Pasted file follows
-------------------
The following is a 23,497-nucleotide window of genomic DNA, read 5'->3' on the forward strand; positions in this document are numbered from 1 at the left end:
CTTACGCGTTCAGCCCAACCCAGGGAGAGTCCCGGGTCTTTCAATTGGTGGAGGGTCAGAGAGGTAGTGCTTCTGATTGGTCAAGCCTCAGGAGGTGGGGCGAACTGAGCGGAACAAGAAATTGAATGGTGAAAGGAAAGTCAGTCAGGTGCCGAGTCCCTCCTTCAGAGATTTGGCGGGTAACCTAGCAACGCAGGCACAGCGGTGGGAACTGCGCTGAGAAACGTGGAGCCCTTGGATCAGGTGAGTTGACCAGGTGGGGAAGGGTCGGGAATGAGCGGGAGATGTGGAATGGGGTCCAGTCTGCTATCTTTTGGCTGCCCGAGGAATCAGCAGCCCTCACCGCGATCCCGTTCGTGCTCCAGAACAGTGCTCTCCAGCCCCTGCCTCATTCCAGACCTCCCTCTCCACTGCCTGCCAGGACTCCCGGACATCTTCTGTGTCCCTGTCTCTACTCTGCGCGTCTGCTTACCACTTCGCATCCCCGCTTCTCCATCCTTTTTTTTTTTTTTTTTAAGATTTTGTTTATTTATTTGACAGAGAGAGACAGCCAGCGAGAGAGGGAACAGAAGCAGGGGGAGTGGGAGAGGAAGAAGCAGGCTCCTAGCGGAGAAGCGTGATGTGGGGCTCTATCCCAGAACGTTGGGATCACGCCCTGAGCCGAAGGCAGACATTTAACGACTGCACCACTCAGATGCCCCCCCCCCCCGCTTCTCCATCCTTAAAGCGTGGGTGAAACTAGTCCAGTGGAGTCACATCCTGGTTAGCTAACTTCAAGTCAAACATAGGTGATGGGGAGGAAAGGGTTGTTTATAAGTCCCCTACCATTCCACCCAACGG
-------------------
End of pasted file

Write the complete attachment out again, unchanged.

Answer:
The following is a 23,497-nucleotide window of genomic DNA, read 5'->3' on the forward strand; positions in this document are numbered from 1 at the left end:
CTTACGCGTTCAGCCCAACCCAGGGAGAGTCCCGGGTCTTTCAATTGGTGGAGGGTCAGAGAGGTAGTGCTTCTGATTGGTCAAGCCTCAGGAGGTGGGGCGAACTGAGCGGAACAAGAAATTGAATGGTGAAAGGAAAGTCAGTCAGGTGCCGAGTCCCTCCTTCAGAGATTTGGCGGGTAACCTAGCAACGCAGGCACAGCGGTGGGAACTGCGCTGAGAAACGTGGAGCCCTTGGATCAGGTGAGTTGACCAGGTGGGGAAGGGTCGGGAATGAGCGGGAGATGTGGAATGGGGTCCAGTCTGCTATCTTTTGGCTGCCCGAGGAATCAGCAGCCCTCACCGCGATCCCGTTCGTGCTCCAGAACAGTGCTCTCCAGCCCCTGCCTCATTCCAGACCTCCCTCTCCACTGCCTGCCAGGACTCCCGGACATCTTCTGTGTCCCTGTCTCTACTCTGCGCGTCTGCTTACCACTTCGCATCCCCGCTTCTCCATCCTTTTTTTTTTTTTTTTTAAGATTTTGTTTATTTATTTGACAGAGAGAGACAGCCAGCGAGAGAGGGAACAGAAGCAGGGGGAGTGGGAGAGGAAGAAGCAGGCTCCTAGCGGAGAAGCGTGATGTGGGGCTCTATCCCAGAACGTTGGGATCACGCCCTGAGCCGAAGGCAGACATTTAACGACTGCACCACTCAGATGCCCCCCCCCCCCGCTTCTCCATCCTTAAAGCGTGGGTGAAACTAGTCCAGTGGAGTCACATCCTGGTTAGCTAACTTCAAGTCAAACATAGGTGATGGGGAGGAAAGGGTTGTTTATAAGTCCCCTACCATTCCACCCAACGG